French Historians under the spotlight: Jean-Marc Dreyfus

Welcome to ‘under the spotlight’, a monthly interview series which offers a snapshot from academics’ lives: their passions, interests and reading suggestions – all summarised in less than ten minutes. You can catch up with previous posts here.

This month we hear from Dr Jean-Marc Dreyfus, Reader in Holocaust Studies at Manchester University. Among his numerous recent publications is Les rapports de Berlin. André François-Poncet et le national-socialisme, published by Fayard Histoire earlier this year.

Dr Jean-Marc Dreyfus: ‘My career as an historian is a gift that keeps on giving’

In the length of a tweet (140 characters), what is your research about?

Do you really want to know? The Holocaust and its aftermath. I focus at the moment on the search and identification of human remains.

What was your motivation for researching French history?

I am French, born and bred in Alsace. My family has a very old origin in this region. My culture is French but with a margin of uncertainty: my four grand-parents were born German in Alsace before 1918. That said, I struggle to expand my research beyond the ‘hexagone’. I would love to be a citizen of the world (of nowhere?) but I am and remain and will always be French!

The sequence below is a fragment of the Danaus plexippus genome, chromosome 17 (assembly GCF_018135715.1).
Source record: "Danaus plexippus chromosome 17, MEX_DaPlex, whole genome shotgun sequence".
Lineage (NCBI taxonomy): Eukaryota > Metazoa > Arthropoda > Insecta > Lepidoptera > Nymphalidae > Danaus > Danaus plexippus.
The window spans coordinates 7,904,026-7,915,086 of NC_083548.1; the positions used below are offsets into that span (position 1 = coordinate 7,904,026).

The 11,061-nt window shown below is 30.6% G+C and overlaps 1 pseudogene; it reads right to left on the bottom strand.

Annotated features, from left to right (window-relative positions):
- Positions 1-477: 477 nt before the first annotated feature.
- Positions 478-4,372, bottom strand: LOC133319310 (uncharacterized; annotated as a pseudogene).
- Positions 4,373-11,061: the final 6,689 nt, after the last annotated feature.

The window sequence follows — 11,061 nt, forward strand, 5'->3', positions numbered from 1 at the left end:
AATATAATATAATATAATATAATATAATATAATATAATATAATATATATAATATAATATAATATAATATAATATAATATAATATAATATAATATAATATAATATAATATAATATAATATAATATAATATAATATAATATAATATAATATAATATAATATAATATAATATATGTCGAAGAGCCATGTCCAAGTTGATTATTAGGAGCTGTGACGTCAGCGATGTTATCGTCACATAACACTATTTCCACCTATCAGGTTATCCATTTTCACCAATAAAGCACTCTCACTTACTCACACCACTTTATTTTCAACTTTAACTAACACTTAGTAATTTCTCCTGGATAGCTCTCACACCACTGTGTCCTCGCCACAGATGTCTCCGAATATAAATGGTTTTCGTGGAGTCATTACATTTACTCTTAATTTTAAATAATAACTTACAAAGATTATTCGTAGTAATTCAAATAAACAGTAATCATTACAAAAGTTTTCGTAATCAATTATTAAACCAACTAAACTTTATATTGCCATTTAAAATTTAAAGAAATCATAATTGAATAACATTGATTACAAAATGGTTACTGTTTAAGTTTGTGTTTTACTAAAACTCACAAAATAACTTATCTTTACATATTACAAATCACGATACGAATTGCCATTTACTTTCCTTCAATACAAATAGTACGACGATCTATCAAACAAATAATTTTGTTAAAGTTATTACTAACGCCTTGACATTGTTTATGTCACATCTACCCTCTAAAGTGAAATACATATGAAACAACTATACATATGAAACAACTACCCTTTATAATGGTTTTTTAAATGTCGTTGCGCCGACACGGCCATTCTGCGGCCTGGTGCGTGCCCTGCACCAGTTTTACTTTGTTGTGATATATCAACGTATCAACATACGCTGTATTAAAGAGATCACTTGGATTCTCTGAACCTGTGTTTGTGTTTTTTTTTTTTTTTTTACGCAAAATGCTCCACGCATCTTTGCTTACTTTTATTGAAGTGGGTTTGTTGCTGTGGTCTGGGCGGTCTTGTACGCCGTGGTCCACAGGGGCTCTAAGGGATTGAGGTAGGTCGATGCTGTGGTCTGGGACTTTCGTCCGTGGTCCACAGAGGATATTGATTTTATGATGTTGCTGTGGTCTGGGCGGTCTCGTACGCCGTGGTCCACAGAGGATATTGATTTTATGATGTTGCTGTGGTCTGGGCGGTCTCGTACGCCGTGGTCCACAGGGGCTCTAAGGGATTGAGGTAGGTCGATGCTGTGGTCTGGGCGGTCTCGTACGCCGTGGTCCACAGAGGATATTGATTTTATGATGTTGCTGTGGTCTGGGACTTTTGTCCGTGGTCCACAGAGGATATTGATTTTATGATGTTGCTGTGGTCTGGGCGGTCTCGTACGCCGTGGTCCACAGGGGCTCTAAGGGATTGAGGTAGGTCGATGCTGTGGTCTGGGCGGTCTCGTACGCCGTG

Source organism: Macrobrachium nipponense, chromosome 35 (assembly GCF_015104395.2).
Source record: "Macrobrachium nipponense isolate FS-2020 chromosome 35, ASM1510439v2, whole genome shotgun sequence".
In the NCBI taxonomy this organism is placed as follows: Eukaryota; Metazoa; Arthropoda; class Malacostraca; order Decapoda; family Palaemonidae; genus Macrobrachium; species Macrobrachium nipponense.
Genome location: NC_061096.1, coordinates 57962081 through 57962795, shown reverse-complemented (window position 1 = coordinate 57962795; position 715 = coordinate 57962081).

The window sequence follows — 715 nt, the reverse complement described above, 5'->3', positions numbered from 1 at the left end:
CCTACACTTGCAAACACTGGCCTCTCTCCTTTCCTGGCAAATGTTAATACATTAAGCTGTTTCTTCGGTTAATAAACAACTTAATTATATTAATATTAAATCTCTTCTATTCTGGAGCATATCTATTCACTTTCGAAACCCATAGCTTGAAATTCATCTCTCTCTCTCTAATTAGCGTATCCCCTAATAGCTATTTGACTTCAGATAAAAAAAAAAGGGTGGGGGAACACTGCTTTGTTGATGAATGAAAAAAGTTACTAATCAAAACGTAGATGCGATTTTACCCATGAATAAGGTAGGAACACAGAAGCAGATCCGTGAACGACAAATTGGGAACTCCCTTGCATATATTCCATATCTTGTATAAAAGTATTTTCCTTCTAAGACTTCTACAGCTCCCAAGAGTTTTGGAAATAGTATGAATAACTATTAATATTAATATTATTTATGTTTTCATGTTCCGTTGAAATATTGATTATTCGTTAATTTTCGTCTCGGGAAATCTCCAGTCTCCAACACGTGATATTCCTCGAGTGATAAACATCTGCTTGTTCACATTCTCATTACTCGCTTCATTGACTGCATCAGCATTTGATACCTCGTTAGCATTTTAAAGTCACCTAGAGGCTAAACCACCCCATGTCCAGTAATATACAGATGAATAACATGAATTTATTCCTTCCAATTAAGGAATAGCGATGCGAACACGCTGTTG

You’re given a time machine for one day. Where would you go? What would you do?

Berlin, January 29th, 1933, the day before it all started. I would take a walk in the Tiergarten and would dine at Borchardt.

Who would you invite to your French History fantasy dinner party?

Marcel Proust, Robert de Montesquiou and Geneviève Strauss.

What have you found most rewarding and most frustrating about your career?

My career as an historian is a gift that keeps on giving. To make one’s passion his job. Rewarding: all my students, the numerous fascinating people I have met, Holocaust survivors, witnesses, so many great colleagues, now activists for Human rights from all over the world and also many artists.

Most frustrating: the growing admin in UK universities.

What one change would you like to see in Academia during the next 5 years?

Less of this organised, sterile competition: between colleagues, between departments, between universities.

If you weren’t in your current role, what would you be doing?

I really don’t know.

What key piece of advice would you offer postgraduates/early career academics?

Be patient and write what you think is important.

A few quick-fire questions…

Archives Nationales or Archives Départementales?

Archives Nationales and Archives Départementales. But for the latter one, in Strasbourg (Bas-Rhin) only.

Writing in silence or to music?


Best conference you’ve ever been to?

The first one I organised myself.


Please, don’t be rude.

Typed or handwritten?

Everything typed, my handwriting is awful.

Éclair or saucisson?

Éclair but a modernist one, like blackcurrant/chestnut.

Many thanks to Jean-Marc for taking part. If you’d like to suggest someone to feature on the blog, then let us know via @FrHistNwk.


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